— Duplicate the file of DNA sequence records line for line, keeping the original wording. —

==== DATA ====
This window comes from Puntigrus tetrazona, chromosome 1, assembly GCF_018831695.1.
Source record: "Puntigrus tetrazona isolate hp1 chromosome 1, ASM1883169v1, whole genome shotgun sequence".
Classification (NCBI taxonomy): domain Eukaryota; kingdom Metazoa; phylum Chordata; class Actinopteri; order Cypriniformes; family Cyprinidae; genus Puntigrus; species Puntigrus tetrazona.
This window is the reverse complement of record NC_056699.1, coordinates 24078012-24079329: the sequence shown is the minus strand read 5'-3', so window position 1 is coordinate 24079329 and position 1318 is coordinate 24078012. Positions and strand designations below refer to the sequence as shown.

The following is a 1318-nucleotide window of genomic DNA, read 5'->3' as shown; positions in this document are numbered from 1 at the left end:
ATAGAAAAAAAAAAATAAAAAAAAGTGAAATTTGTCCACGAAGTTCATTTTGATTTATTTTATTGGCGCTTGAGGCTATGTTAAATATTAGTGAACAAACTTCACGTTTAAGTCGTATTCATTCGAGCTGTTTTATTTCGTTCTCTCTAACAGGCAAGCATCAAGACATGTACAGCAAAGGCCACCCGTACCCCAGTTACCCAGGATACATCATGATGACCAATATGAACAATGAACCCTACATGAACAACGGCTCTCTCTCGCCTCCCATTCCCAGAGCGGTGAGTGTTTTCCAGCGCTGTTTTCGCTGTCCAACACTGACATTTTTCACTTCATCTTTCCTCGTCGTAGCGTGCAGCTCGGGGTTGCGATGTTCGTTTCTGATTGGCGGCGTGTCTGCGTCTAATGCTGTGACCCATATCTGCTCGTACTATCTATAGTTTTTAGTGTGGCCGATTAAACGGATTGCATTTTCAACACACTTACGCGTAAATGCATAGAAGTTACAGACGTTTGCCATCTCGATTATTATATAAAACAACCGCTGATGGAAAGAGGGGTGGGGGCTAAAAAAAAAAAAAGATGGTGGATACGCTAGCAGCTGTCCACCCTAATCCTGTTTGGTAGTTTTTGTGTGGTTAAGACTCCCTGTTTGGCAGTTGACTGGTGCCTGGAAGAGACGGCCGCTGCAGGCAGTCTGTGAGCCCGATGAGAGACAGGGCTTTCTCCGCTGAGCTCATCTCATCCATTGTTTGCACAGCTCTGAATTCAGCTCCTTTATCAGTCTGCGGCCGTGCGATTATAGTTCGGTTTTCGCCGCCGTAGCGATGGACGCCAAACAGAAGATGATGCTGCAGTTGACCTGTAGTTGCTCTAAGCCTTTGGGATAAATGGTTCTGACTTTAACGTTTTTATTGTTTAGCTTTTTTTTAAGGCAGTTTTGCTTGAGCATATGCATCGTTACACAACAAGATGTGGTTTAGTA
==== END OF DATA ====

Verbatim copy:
This window comes from Puntigrus tetrazona, chromosome 1, assembly GCF_018831695.1.
Source record: "Puntigrus tetrazona isolate hp1 chromosome 1, ASM1883169v1, whole genome shotgun sequence".
Classification (NCBI taxonomy): domain Eukaryota; kingdom Metazoa; phylum Chordata; class Actinopteri; order Cypriniformes; family Cyprinidae; genus Puntigrus; species Puntigrus tetrazona.
This window is the reverse complement of record NC_056699.1, coordinates 24078012-24079329: the sequence shown is the minus strand read 5'-3', so window position 1 is coordinate 24079329 and position 1318 is coordinate 24078012. Positions and strand designations below refer to the sequence as shown.

The following is a 1318-nucleotide window of genomic DNA, read 5'->3' as shown; positions in this document are numbered from 1 at the left end:
ATAGAAAAAAAAAAATAAAAAAAAGTGAAATTTGTCCACGAAGTTCATTTTGATTTATTTTATTGGCGCTTGAGGCTATGTTAAATATTAGTGAACAAACTTCACGTTTAAGTCGTATTCATTCGAGCTGTTTTATTTCGTTCTCTCTAACAGGCAAGCATCAAGACATGTACAGCAAAGGCCACCCGTACCCCAGTTACCCAGGATACATCATGATGACCAATATGAACAATGAACCCTACATGAACAACGGCTCTCTCTCGCCTCCCATTCCCAGAGCGGTGAGTGTTTTCCAGCGCTGTTTTCGCTGTCCAACACTGACATTTTTCACTTCATCTTTCCTCGTCGTAGCGTGCAGCTCGGGGTTGCGATGTTCGTTTCTGATTGGCGGCGTGTCTGCGTCTAATGCTGTGACCCATATCTGCTCGTACTATCTATAGTTTTTAGTGTGGCCGATTAAACGGATTGCATTTTCAACACACTTACGCGTAAATGCATAGAAGTTACAGACGTTTGCCATCTCGATTATTATATAAAACAACCGCTGATGGAAAGAGGGGTGGGGGCTAAAAAAAAAAAAAGATGGTGGATACGCTAGCAGCTGTCCACCCTAATCCTGTTTGGTAGTTTTTGTGTGGTTAAGACTCCCTGTTTGGCAGTTGACTGGTGCCTGGAAGAGACGGCCGCTGCAGGCAGTCTGTGAGCCCGATGAGAGACAGGGCTTTCTCCGCTGAGCTCATCTCATCCATTGTTTGCACAGCTCTGAATTCAGCTCCTTTATCAGTCTGCGGCCGTGCGATTATAGTTCGGTTTTCGCCGCCGTAGCGATGGACGCCAAACAGAAGATGATGCTGCAGTTGACCTGTAGTTGCTCTAAGCCTTTGGGATAAATGGTTCTGACTTTAACGTTTTTATTGTTTAGCTTTTTTTTAAGGCAGTTTTGCTTGAGCATATGCATCGTTACACAACAAGATGTGGTTTAGTA